Genres and Plagiarism

There’s been a kerfluffle in the indie publishing world lately regarding one Laura Harner, whose extensive self-published catalog of erotic romance books includes plagiarized — and not very well disguised — versions of works from a mainstream romance author. Becky McGraw. To makes things more juicy, the books in question were changed from M/F romances to M/M ones. You can read about it in detail in Jenny Trout’s exhaustive posts here, and here.

This is wrong, and stupid. The publishers backing McGraw are big names. They have big money and the means to sue. And after developing a lucrative online market for herself, Harner has just torpedoed it big time with this mistake, and don’t think Amazon and Barnes and Noble will not hear of it. Don’t piss off your distributors folks!

On a moral level, it is heinous, of course. The same sort of thing has been going in fanfic circles, one writer stealing another’s work, and claiming it as their own. Since many romance writers have started out writing fanfic, I hate to say that it seems a learned behavior that can be enacted without consequences.

It’s all courtesy of the digital age where it’s extremely easy to search, replace, cut, and paste. Granted, it may have happened in pre-word processor days, but since it was a lot more time-consuming to type out a copy back then, such cases must have fewer.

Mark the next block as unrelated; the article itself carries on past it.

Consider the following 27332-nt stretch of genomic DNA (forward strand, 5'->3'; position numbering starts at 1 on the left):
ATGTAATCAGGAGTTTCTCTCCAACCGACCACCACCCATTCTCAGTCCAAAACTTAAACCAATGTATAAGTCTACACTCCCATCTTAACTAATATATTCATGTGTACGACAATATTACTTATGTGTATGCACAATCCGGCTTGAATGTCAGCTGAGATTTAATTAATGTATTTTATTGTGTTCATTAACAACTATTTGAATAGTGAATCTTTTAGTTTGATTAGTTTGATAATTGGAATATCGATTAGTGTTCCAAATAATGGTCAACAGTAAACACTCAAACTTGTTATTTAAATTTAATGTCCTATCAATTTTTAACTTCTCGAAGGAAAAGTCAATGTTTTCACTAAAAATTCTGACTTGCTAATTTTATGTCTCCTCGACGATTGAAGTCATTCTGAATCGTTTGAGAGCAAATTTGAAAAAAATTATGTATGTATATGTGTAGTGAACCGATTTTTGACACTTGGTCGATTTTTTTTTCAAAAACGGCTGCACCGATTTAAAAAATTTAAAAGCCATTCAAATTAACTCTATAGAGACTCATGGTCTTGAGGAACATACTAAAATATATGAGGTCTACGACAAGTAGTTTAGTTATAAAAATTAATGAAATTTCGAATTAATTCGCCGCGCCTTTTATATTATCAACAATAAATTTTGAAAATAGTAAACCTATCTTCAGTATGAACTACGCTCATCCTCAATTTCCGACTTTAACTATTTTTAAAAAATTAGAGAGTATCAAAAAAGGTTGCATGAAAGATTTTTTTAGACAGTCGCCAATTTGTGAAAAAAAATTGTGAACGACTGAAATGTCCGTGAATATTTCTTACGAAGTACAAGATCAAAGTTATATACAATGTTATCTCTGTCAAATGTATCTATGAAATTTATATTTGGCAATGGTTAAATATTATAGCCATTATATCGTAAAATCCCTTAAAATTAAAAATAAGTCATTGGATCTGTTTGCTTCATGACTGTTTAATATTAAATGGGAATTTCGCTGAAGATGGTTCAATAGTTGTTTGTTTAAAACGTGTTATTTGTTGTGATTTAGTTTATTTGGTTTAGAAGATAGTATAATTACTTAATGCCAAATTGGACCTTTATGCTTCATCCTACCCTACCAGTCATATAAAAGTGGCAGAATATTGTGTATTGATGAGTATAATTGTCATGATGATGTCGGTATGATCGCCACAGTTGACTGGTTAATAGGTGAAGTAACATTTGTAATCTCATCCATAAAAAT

I hate to say it, also, but the Romance genre is particularly ripe for this sort of plagiarism. It’s a huge market, with lots of books, lots of writers, lots of interchangable plots and characters, and lots of subgenres that come in and out of fashion, each flooded with its own tropes and character types. (This isn’t a criticism; it just is.) The Men’s Adventure genre was once just as huge as Romance is today, and through the 1940s, 50s, and 60s had a similar reliance on a limited set of tropes. If it had remained just as huge today, I’ve no doubt it would have plagiarizers at work for a quick buck.

This brings up some other questions. Would male readers and writers care as much? Would the code of conduct be different? Would the charges be taken more seriously, since it’s a male dominated genre and more worthy of “respect”?

Things to think about, certainly.


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